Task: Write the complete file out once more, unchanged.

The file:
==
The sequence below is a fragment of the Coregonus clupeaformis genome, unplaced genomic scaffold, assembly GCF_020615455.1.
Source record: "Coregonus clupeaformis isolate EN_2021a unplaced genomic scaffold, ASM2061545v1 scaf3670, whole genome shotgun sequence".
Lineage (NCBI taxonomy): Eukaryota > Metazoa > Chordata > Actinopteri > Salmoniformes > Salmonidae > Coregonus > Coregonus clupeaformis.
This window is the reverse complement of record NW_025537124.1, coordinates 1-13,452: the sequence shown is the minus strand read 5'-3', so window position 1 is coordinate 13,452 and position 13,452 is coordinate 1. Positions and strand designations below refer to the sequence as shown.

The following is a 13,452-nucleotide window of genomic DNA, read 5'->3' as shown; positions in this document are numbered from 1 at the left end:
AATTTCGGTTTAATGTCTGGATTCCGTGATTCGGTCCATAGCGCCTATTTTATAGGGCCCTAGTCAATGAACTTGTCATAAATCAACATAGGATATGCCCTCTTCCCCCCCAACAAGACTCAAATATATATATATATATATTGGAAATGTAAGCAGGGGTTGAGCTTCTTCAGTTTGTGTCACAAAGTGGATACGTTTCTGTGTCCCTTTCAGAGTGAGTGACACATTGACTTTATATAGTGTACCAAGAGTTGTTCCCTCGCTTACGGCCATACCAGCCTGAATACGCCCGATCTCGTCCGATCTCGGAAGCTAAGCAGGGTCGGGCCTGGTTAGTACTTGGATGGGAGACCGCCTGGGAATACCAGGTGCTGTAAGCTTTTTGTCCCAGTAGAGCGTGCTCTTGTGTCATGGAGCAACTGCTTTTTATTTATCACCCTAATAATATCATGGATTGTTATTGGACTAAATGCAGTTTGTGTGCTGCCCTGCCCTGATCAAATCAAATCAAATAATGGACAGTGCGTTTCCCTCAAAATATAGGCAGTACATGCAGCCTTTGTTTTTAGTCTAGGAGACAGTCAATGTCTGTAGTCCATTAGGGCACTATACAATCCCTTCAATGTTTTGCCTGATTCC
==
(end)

The sequence below is a fragment of the Coregonus clupeaformis genome, unplaced genomic scaffold, assembly GCF_020615455.1.
Source record: "Coregonus clupeaformis isolate EN_2021a unplaced genomic scaffold, ASM2061545v1 scaf3670, whole genome shotgun sequence".
Lineage (NCBI taxonomy): Eukaryota > Metazoa > Chordata > Actinopteri > Salmoniformes > Salmonidae > Coregonus > Coregonus clupeaformis.
This window is the reverse complement of record NW_025537124.1, coordinates 1-13,452: the sequence shown is the minus strand read 5'-3', so window position 1 is coordinate 13,452 and position 13,452 is coordinate 1. Positions and strand designations below refer to the sequence as shown.

The following is a 13,452-nucleotide window of genomic DNA, read 5'->3' as shown; positions in this document are numbered from 1 at the left end:
AATTTCGGTTTAATGTCTGGATTCCGTGATTCGGTCCATAGCGCCTATTTTATAGGGCCCTAGTCAATGAACTTGTCATAAATCAACATAGGATATGCCCTCTTCCCCCCCAACAAGACTCAAATATATATATATATATATTGGAAATGTAAGCAGGGGTTGAGCTTCTTCAGTTTGTGTCACAAAGTGGATACGTTTCTGTGTCCCTTTCAGAGTGAGTGACACATTGACTTTATATAGTGTACCAAGAGTTGTTCCCTCGCTTACGGCCATACCAGCCTGAATACGCCCGATCTCGTCCGATCTCGGAAGCTAAGCAGGGTCGGGCCTGGTTAGTACTTGGATGGGAGACCGCCTGGGAATACCAGGTGCTGTAAGCTTTTTGTCCCAGTAGAGCGTGCTCTTGTGTCATGGAGCAACTGCTTTTTATTTATCACCCTAATAATATCATGGATTGTTATTGGACTAAATGCAGTTTGTGTGCTGCCCTGCCCTGATCAAATCAAATCAAATAATGGACAGTGCGTTTCCCTCAAAATATAGGCAGTACATGCAGCCTTTGTTTTTAGTCTAGGAGACAGTCAATGTCTGTAGTCCATTAGGGCACTATACAATCCCTTCAATGTTTTGCCTGATTCC